Three opposition parties that vowed to restore democratic standards in Poland together won over 54 per cent of the votes in the nation's weekend parliamentary election, putting them in a position to take power, according to a complete ballot count reported Tuesday.
The conservative Law and Justice party, which has governed the country for eight turbulent years, won slightly over 35 per cent of the votes, making it the single party with the most votes. But the party and its leader Jaroslaw Kaczynski lost their majority in parliament and appeared to have no way to hold onto power.
The official ballot announced by the National Electoral Commission aligns closely with an exit poll released after voting ended Sunday.
Turnout was nearly 75 per cent, a record that surpassed the 63 per cent turnout of 1989, a vote that triggered the collapse of the oppressive Soviet-backed communist system.
Law and Justice had been taking the country on an illiberal path, taking control of courts in a manner that violated the country's own constitution. The party politicized state institutions, including taxpayer-funded public media which it used as a crude propaganda tool to praise itself and vilify opponents.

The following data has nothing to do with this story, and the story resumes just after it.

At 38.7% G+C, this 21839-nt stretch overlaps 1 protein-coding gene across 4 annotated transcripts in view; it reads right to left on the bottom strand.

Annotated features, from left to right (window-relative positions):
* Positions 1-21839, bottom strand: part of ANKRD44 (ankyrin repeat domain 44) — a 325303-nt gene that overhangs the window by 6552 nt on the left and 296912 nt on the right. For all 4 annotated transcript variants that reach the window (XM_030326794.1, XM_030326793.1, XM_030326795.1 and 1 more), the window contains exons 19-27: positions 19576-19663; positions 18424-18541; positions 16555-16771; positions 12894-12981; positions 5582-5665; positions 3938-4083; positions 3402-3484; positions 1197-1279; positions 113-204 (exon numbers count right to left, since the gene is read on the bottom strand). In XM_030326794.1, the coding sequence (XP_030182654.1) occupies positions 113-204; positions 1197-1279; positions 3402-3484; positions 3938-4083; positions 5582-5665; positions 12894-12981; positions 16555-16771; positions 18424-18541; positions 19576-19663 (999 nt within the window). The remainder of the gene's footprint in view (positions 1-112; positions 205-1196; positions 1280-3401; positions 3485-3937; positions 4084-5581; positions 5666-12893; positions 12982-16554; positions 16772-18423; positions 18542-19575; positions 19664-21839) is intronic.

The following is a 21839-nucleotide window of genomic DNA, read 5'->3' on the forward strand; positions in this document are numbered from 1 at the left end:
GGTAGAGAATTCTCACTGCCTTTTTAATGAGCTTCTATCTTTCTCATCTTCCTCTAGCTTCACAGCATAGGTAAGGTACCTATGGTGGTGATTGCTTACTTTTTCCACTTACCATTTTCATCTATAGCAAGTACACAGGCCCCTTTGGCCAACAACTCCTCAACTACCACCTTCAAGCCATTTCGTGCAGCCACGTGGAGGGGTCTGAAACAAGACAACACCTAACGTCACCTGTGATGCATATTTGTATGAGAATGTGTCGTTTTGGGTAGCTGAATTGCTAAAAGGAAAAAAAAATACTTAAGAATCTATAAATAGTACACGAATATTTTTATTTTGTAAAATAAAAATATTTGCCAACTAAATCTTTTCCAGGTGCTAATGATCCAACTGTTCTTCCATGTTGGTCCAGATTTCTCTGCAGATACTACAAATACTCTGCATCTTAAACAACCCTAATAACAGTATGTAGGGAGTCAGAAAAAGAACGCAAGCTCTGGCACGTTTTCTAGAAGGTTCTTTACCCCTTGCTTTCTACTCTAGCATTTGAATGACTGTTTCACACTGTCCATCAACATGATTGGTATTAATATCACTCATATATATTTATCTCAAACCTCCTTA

The result was a huge victory for Donald Tusk, the head of the largest opposition group, Civic Coalition. He appeared likely to return to his past role as Polish prime minister, a job he held from 2007-14. He also served as the European Council president, a top job in the bloc, from 2014-19.
Tusk's success is all the more remarkable given that state media went into overdrive to portray him as a stooge of Germany and Russia. That portrayal, which appeared baseless, also won him much sympathy.
The result was a huge relief for Poles concerned about the country's international isolation at a time of war across the border in Ukraine and the constant bickering with the European Union. Many feared it could cause the country's eventual ejection from the 27-member bloc.
The LGBTQ+ community also suffered a smear campaign in recent years, being portrayed as a threat to the nation by the conservative ruling party. Liberals were also depicted as disloyal to the country.
The National Electoral Commission said that Law and Justice won slightly over 35 per cent of the votes, and the far-right Confederation, a possible ally, about 7 per cent.
Three opposition groups won a collective of 53.7 per cent, enough for a comfortable majority in the 460-seat lower house of parliament, or Sejm; The Civic Coalition garnered 30.7 per cent of the vote while the centrist Third Way got 14.4 per cent and the New Left about 8.6 per cent.
The three ran on separate tickets so they are not formally part of the same coalition, but all promised to cooperate to restore the rule of law.